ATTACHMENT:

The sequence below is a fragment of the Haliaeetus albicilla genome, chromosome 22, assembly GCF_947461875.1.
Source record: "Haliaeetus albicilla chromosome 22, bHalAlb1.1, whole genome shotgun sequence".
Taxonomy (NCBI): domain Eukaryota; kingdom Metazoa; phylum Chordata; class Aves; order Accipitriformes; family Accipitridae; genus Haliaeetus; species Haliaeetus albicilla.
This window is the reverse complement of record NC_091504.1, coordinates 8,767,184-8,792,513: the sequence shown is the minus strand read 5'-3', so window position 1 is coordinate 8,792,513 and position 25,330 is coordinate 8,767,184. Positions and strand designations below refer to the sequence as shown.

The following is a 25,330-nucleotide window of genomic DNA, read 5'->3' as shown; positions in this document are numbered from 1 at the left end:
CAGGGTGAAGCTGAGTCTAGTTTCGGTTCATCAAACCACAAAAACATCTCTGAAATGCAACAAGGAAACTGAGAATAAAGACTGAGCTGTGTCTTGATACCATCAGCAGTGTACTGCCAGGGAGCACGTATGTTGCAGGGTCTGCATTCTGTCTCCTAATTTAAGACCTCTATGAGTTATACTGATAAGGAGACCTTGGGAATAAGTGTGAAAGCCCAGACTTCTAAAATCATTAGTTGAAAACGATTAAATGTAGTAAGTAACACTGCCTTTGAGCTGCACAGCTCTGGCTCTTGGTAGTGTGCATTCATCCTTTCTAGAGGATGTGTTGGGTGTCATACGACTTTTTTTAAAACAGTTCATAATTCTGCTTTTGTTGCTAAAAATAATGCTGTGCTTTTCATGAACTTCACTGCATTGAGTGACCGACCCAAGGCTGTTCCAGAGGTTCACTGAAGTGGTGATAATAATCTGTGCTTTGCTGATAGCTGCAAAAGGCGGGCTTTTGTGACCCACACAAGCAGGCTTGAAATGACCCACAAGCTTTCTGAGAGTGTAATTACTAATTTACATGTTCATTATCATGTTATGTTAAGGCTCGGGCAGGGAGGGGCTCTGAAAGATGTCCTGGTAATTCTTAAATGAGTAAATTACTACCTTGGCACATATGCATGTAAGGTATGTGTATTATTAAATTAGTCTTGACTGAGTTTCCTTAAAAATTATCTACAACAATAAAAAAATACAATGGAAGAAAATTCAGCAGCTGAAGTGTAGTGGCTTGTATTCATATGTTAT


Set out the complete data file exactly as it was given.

The sequence below is a fragment of the Haliaeetus albicilla genome, chromosome 22, assembly GCF_947461875.1.
Source record: "Haliaeetus albicilla chromosome 22, bHalAlb1.1, whole genome shotgun sequence".
Taxonomy (NCBI): domain Eukaryota; kingdom Metazoa; phylum Chordata; class Aves; order Accipitriformes; family Accipitridae; genus Haliaeetus; species Haliaeetus albicilla.
This window is the reverse complement of record NC_091504.1, coordinates 8,767,184-8,792,513: the sequence shown is the minus strand read 5'-3', so window position 1 is coordinate 8,792,513 and position 25,330 is coordinate 8,767,184. Positions and strand designations below refer to the sequence as shown.

The following is a 25,330-nucleotide window of genomic DNA, read 5'->3' as shown; positions in this document are numbered from 1 at the left end:
CAGGGTGAAGCTGAGTCTAGTTTCGGTTCATCAAACCACAAAAACATCTCTGAAATGCAACAAGGAAACTGAGAATAAAGACTGAGCTGTGTCTTGATACCATCAGCAGTGTACTGCCAGGGAGCACGTATGTTGCAGGGTCTGCATTCTGTCTCCTAATTTAAGACCTCTATGAGTTATACTGATAAGGAGACCTTGGGAATAAGTGTGAAAGCCCAGACTTCTAAAATCATTAGTTGAAAACGATTAAATGTAGTAAGTAACACTGCCTTTGAGCTGCACAGCTCTGGCTCTTGGTAGTGTGCATTCATCCTTTCTAGAGGATGTGTTGGGTGTCATACGACTTTTTTTAAAACAGTTCATAATTCTGCTTTTGTTGCTAAAAATAATGCTGTGCTTTTCATGAACTTCACTGCATTGAGTGACCGACCCAAGGCTGTTCCAGAGGTTCACTGAAGTGGTGATAATAATCTGTGCTTTGCTGATAGCTGCAAAAGGCGGGCTTTTGTGACCCACACAAGCAGGCTTGAAATGACCCACAAGCTTTCTGAGAGTGTAATTACTAATTTACATGTTCATTATCATGTTATGTTAAGGCTCGGGCAGGGAGGGGCTCTGAAAGATGTCCTGGTAATTCTTAAATGAGTAAATTACTACCTTGGCACATATGCATGTAAGGTATGTGTATTATTAAATTAGTCTTGACTGAGTTTCCTTAAAAATTATCTACAACAATAAAAAAATACAATGGAAGAAAATTCAGCAGCTGAAGTGTAGTGGCTTGTATTCATATGTTAT